The 3 Multi-Billion Mega Projects Dubai May Never Finish Building
Dubai doesn’t need any introduction. The city is known for its extreme projects, such as the most luxurious hotel in the world (Burj Al-Arab), the tallest tower in the world (Burj Khalifa), the largest mall in the world (Dubai Mall), the biggest artificial ski slope in the world, the biggest picture frame in the world, the biggest fountain in the world, the largest candy shop in the world and other ridiculous worldwide records.
However, as immense as they may seem, all of these projects were built to generate greater financial revenues thanks to tourism. They play a part in the desire of Dubai’s ruler to transform his city and make it the first worldwide touristic destination in the world in order to generate wealth and free Dubai from its oil revenues.
Dubai seeks diversification at all costs. However, as we are about to see, its ambitions might be too big in regard to what it can achieve.
A Short History of Dubai
Dubai is the capital of the Emirate of Dubai, one of the seven emirates of the United Arab Emirates. Originally a fishing village, it signed an agreement with the British in 1892 and placed itself under their protection. In 1966, the British did no longer have the resources to protect Dubai and the UAE became independent in 1971.
Dubai’s main export at the time was the production and export of pearls. The industry took a serious hit when the Japanese started producing cheaper pearls in the 1920s and was further damaged in the global recession of 1929.
The 30 years that split the end of the pearling industry from the discovery of oil were extremely difficult for the inhabitants. Once the revenue of oil came to release financial pressure, the leading family (the Maktoum dynasty) decided to invest and diversify as soon as possible to avoid making the same mistakes of being dependent on one source of revenue like they were with the pearl industry.
This philosophy has been accompanying Dubai in its development until today. Everything Dubai has ever initiated was aimed at creating wealth and value for its people to ensure independence and prosperity.
Dubai does not spend. Dubai invests.
The revenues of the oil and the tourism industries are reinvested into other sectors such as arts, culture, academia, and others to ensure a constant flowing of resources and talents, whatever happens.
Out of all economic sectors, Dubai has historically focused on the tourism industry.
Investment in Tourism
Dubai heavily invested in tourism with the building of numerous hotels and amusement parks.
The architects of the vision of Dubai saw big and nothing was too crazy for them not to realize.
However, the various crises that the world has known (2008, 2020) fragilized both global trade and travel, which greatly impacted the city.
As such, three multi-billion mega projects that were launched years ago may never see the light of the day now that the world has been completely reshaped due to the pandemic.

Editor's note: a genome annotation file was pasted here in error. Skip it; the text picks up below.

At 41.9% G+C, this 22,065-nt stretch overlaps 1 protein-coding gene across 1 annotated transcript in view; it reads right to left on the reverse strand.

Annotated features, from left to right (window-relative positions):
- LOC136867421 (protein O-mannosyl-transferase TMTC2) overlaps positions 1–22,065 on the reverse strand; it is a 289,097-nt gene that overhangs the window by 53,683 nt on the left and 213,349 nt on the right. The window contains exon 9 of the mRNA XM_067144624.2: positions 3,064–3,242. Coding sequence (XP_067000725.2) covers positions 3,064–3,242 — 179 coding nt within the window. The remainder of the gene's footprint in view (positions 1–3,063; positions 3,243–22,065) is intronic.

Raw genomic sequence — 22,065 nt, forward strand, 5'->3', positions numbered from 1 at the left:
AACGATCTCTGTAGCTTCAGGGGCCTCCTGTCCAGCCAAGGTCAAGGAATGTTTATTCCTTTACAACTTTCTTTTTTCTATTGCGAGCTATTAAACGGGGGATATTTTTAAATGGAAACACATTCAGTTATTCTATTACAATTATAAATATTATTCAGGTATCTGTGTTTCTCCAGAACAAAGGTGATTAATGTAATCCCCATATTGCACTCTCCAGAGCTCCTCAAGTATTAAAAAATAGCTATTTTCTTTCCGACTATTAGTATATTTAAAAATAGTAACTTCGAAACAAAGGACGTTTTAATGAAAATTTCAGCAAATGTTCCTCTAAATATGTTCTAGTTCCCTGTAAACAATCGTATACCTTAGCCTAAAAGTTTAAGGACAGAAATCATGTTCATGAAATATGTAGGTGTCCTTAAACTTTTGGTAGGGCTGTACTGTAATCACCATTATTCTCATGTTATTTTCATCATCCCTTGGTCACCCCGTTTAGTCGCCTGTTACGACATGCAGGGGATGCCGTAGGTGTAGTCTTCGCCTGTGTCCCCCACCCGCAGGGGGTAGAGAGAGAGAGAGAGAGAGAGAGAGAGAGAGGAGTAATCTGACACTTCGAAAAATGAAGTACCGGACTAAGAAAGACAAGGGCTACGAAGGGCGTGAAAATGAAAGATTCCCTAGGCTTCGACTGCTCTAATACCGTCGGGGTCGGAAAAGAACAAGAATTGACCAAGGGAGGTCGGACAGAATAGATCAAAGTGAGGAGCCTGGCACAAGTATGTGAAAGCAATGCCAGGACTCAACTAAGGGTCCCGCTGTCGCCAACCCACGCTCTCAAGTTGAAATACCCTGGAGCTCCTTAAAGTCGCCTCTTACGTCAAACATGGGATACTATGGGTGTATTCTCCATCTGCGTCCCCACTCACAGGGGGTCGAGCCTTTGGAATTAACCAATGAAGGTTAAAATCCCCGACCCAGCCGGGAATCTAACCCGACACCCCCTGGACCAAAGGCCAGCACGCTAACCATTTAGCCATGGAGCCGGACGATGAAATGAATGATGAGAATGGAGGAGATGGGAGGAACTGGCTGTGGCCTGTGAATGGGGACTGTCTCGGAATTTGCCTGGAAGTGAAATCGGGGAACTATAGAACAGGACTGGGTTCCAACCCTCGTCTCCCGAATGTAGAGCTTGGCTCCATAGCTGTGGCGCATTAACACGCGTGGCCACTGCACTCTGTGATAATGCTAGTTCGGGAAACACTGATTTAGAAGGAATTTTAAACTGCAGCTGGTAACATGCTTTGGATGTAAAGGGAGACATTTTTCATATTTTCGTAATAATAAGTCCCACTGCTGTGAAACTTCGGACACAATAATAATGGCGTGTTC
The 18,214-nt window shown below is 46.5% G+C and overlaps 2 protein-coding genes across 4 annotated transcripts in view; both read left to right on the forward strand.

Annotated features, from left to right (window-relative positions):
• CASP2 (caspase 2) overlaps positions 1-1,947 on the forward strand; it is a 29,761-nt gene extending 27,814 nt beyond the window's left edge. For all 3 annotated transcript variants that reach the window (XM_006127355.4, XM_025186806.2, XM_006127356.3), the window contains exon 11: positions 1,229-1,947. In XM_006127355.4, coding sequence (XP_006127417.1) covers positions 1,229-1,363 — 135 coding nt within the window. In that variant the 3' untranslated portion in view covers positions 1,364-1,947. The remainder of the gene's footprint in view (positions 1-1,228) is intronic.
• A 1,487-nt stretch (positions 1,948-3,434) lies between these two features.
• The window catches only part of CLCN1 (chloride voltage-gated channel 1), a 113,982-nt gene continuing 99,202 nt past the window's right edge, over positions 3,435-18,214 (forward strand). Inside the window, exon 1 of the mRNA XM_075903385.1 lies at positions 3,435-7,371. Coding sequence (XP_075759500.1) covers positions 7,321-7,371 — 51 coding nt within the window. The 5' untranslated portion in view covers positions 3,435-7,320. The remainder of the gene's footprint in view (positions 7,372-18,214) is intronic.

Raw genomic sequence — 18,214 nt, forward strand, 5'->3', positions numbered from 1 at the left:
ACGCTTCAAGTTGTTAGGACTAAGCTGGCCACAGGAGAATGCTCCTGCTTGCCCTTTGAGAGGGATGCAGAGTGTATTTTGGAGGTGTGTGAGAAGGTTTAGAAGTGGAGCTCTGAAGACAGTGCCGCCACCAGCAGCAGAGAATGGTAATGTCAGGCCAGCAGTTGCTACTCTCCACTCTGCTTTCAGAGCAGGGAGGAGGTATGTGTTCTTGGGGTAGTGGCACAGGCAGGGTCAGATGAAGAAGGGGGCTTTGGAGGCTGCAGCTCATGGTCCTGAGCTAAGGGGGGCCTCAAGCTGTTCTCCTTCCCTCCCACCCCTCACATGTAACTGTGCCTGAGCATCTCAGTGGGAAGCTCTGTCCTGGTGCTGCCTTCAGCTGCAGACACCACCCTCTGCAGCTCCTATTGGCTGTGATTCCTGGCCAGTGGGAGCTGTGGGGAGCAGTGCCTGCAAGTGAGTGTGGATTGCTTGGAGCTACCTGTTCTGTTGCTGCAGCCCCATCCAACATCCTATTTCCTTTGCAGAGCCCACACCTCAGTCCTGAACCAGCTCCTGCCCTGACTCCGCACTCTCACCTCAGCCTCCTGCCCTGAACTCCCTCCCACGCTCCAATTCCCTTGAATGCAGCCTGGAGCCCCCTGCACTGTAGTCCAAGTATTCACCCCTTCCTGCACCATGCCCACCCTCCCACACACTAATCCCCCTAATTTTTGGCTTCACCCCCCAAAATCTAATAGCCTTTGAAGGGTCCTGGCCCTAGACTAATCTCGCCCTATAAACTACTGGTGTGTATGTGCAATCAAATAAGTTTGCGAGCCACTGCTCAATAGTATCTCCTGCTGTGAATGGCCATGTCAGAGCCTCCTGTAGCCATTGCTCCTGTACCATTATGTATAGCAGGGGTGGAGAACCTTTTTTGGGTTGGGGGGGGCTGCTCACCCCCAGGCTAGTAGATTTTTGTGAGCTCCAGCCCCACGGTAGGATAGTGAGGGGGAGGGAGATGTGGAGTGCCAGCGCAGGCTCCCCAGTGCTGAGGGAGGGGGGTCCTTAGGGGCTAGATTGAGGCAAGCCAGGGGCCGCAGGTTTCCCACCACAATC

Dubai Creek Tower: Price: $1 Billion
Dubai Creek Tower is an observatory tower supposed to be as tall or taller than one kilometer once it will be finished…if it ever is. The building of the tower started in 2016 and the opening had been planned for 2020 at the occasion of the World Expo. Later, it was delayed to open in 2021. However, in 2018, the construction stopped.
There aren’t any official reasons as to why the building of Creek Tower has been halted. The emirate is very careful in its communication and reputation and does not communicate on failures. As such, we can only take guesses.
The first reason concerns the real estate market. There are way too many homes and hotels for the number of people that live in the city.
Dubai is a tax-heaven, whose population is 80% foreigners. When the worldwide economy runs well, people fly to the city to work. They enjoy a high salary and amazing standards of living.
When the economy slows down though, foreign workers flee as they are usually unable to bear the immense cost of living when they don’t have a job.
The second reason why Dubai stopped building the Creek Tower is the decrease in oil prices.
Ever since the US started producing shale oil, the price of oil has collapsed. In January 2020, the US became the first worldwide oil producer, exceeding the production of Russia and Saudi Arabia.
Lower oil prices mean fewer revenues for Dubai. Even though the emirate is not nearly as dependent on oil as it used to be, the worldwide prices of oil still impact its economy because Dubai uses its revenue from the oil industry to invest them in tourism projects.
As such, we may imagine that the rulers of Dubai decided to pause the construction of the tower, to redirect funds towards better-suited sectors, such as hospitals, for example.
The World: Price: $13.3 Billion
The World is an assembly of small artificial islands representing…the world. The purpose was to create a new neighborhood with offices, houses, and shopping malls.
The World began building in 2003. Shortly after, about 60% of islands were sold to real estate developers with a lot of promises to build hotels, shops, housing, and other entertainment structures.
Such as many other projects, it was halted in 2008 due to the financial crisis. In 2010, it was reported that the islands were sinking, which was later denied by the consortium in charge of developing them.
In 2012, the first island (Lebanon) opened with a beach club. Later on, another island on the north-west began construction but has not yet opened to the public.